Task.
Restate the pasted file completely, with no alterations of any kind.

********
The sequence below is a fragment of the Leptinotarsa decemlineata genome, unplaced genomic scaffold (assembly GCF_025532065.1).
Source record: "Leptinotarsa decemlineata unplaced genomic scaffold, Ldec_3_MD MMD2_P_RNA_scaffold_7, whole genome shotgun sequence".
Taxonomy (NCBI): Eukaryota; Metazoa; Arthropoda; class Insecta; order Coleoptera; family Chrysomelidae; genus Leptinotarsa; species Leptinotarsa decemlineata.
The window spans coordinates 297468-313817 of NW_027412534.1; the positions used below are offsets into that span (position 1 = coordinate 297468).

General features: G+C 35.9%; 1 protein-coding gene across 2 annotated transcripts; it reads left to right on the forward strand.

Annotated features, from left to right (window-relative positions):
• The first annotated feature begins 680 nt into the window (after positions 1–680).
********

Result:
The sequence below is a fragment of the Leptinotarsa decemlineata genome, unplaced genomic scaffold (assembly GCF_025532065.1).
Source record: "Leptinotarsa decemlineata unplaced genomic scaffold, Ldec_3_MD MMD2_P_RNA_scaffold_7, whole genome shotgun sequence".
Taxonomy (NCBI): Eukaryota; Metazoa; Arthropoda; class Insecta; order Coleoptera; family Chrysomelidae; genus Leptinotarsa; species Leptinotarsa decemlineata.
The window spans coordinates 297468-313817 of NW_027412534.1; the positions used below are offsets into that span (position 1 = coordinate 297468).

General features: G+C 35.9%; 1 protein-coding gene across 2 annotated transcripts; it reads left to right on the forward strand.

Annotated features, from left to right (window-relative positions):
• The first annotated feature begins 680 nt into the window (after positions 1–680).